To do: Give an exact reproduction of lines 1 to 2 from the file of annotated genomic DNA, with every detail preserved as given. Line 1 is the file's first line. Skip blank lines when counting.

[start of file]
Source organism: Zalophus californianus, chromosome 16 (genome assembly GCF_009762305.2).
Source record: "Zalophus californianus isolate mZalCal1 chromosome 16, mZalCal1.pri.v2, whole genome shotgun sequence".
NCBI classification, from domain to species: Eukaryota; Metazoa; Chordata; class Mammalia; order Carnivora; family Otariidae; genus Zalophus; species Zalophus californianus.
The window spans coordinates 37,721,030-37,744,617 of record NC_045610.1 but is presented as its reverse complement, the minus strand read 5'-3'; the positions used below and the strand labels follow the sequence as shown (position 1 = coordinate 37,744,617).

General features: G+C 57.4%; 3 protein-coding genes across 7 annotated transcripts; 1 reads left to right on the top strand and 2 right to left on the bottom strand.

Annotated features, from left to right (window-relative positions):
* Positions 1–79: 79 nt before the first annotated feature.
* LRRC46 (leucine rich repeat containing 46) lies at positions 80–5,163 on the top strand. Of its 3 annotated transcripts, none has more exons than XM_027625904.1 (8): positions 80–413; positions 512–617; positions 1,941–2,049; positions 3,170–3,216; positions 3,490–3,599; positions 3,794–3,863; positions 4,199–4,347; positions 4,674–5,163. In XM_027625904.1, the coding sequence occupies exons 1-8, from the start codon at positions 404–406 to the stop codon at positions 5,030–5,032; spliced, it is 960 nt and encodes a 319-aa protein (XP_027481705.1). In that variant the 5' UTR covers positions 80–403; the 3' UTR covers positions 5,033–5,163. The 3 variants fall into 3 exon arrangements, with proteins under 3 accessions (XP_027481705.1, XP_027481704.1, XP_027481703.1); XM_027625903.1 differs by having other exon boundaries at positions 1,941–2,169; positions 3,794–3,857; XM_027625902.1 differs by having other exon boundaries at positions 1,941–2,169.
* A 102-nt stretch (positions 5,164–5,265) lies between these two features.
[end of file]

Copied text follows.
Source organism: Zalophus californianus, chromosome 16 (genome assembly GCF_009762305.2).
Source record: "Zalophus californianus isolate mZalCal1 chromosome 16, mZalCal1.pri.v2, whole genome shotgun sequence".